When you speak directly to a camera, how many people do you think you’re talking to?
You might say, “Well, it depends.” After all, your performance could be viewed by a roomful of people or an individual sitting at his or her desk.
While this is true in a literal sense, it is not true in a conceptual way, and it brings us to a key difference when presenting to a camera: it’s always an audience of one.
No matter how many people may be watching your performance at any given time, every person feels as though you are talking to just him or her. The conversation between you and your viewer is very intimate—more like talking to someone across the dinner table than from up on stage.
That key mental concept dictates everything you do.
Imagine if someone spoke to you across the dinner table as if he or she was speaking from behind a podium. That person might appear full of bombast, out of touch with what was appropriate for the setting.
Many people who have tried to translate their formal presentation skills to on-camera performance fail for this very reason.
Allow me to share this cautionary tale: I was preparing to interview a professor on a hot topic of the day. Prior to going live, the professor and I had a delightful conversation on set. She was natural, relaxed . . . surely an easy interview subject. Then the red light went on.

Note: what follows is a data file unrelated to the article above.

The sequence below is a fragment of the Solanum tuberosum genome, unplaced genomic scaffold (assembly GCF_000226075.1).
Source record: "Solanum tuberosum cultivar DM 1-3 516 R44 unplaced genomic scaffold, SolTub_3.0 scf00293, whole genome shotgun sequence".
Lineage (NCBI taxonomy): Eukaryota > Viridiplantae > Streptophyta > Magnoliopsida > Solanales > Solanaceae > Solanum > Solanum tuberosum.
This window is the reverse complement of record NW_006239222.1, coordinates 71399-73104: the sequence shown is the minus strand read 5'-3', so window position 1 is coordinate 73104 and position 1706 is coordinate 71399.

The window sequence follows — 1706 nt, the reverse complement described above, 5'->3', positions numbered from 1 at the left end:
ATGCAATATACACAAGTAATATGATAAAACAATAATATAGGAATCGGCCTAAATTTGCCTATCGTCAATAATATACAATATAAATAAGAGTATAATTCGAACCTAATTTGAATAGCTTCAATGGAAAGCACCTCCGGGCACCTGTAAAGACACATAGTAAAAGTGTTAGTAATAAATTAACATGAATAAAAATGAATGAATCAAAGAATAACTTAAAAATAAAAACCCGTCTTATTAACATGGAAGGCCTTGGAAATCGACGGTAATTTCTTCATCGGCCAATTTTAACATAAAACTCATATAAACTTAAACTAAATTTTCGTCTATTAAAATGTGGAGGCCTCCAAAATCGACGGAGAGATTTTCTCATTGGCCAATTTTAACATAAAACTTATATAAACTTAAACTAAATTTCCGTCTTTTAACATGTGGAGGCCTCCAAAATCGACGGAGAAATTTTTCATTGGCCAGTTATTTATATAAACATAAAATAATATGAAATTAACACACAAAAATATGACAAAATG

Suddenly, she switched into “lecture hall” mode. She tried to project her voice (an unnecessary move given the fact that she was wearing a microphone with levels set in advance during our casual conversation). Her gestures, wide and dramatic, were designed to play to the back of an arena, not to the end of the anchor desk where I sat. That conversational style that I thought would make her interview a breeze was replaced by a soliloquy on steroids. What happened?
The professor tried to give a lecture designed for a large audience when she should have simply tried to talk just to me. Her approach seemed totally out of place for that small news set.
When communicating on camera, you have to understand the closeness of the conversation and respect its boundaries. If you talk at your audience, you risk turning them off and having them tune you out. Instead, you should talk with them, as if you were having a conversation with a friend or colleague . . . one person at a time.
If you found this information valuable, check out my book, On-Camera Coach: Tools and Techniques for Business Professionals in a Video-Driven World, now available from Wiley Publishing. On-Camera Coach aims to take the mystery out of communicating through the camera and provides specific tips and techniques that can make your message sing—and you, the messenger, feel confident in a job well done.